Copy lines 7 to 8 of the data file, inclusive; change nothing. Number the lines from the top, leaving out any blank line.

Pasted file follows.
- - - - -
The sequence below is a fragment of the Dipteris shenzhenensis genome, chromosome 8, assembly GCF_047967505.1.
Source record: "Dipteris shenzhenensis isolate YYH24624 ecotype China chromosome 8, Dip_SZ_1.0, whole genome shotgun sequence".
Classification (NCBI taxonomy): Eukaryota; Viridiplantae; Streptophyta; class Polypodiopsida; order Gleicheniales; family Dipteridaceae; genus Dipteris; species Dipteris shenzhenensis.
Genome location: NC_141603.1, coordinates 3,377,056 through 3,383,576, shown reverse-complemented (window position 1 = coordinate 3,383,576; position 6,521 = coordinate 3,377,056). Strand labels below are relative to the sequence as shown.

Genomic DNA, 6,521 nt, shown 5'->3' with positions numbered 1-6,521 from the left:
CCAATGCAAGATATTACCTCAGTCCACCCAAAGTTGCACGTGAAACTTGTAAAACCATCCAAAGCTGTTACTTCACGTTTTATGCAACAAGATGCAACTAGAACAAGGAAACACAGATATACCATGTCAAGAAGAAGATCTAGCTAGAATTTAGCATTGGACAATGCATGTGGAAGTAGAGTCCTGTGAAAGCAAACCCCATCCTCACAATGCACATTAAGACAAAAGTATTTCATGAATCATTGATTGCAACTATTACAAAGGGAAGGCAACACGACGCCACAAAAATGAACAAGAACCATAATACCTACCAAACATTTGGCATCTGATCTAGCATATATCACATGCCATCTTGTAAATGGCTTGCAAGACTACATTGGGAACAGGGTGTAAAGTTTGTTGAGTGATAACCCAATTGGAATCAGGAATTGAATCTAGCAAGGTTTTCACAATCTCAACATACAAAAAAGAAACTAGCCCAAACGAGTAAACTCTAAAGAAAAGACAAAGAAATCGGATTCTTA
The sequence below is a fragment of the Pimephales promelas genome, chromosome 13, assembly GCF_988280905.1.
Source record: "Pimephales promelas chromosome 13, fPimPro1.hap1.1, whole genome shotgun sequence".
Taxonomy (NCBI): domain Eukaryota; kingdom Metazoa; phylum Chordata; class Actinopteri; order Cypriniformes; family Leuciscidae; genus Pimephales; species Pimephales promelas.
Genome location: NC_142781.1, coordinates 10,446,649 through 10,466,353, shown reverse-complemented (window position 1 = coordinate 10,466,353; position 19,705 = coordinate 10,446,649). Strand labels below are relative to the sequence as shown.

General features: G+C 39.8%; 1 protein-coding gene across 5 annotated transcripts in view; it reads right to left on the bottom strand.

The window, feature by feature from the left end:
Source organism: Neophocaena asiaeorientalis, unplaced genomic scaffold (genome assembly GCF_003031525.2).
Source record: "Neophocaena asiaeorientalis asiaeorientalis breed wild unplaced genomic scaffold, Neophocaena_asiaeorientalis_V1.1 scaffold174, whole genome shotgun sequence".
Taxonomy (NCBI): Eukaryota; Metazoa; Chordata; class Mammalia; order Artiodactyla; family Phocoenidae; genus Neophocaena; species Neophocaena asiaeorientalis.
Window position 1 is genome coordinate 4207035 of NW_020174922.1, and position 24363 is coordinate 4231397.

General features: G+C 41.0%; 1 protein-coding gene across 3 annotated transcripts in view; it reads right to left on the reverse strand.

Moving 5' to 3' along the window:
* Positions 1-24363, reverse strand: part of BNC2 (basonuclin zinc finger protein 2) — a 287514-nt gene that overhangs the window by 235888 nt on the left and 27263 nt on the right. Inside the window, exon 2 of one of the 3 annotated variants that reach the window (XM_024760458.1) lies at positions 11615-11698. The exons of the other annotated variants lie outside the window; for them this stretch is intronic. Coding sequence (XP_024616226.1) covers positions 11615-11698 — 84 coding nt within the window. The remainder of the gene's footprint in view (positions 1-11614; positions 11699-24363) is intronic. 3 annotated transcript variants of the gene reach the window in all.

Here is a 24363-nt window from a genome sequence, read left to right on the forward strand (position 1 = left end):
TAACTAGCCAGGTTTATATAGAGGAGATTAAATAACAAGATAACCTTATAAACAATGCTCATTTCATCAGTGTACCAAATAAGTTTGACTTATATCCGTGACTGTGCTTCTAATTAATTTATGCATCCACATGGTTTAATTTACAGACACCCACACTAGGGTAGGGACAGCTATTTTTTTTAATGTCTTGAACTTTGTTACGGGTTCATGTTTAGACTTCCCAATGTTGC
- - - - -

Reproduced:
The sequence below is a fragment of the Pimephales promelas genome, chromosome 13, assembly GCF_988280905.1.
Source record: "Pimephales promelas chromosome 13, fPimPro1.hap1.1, whole genome shotgun sequence".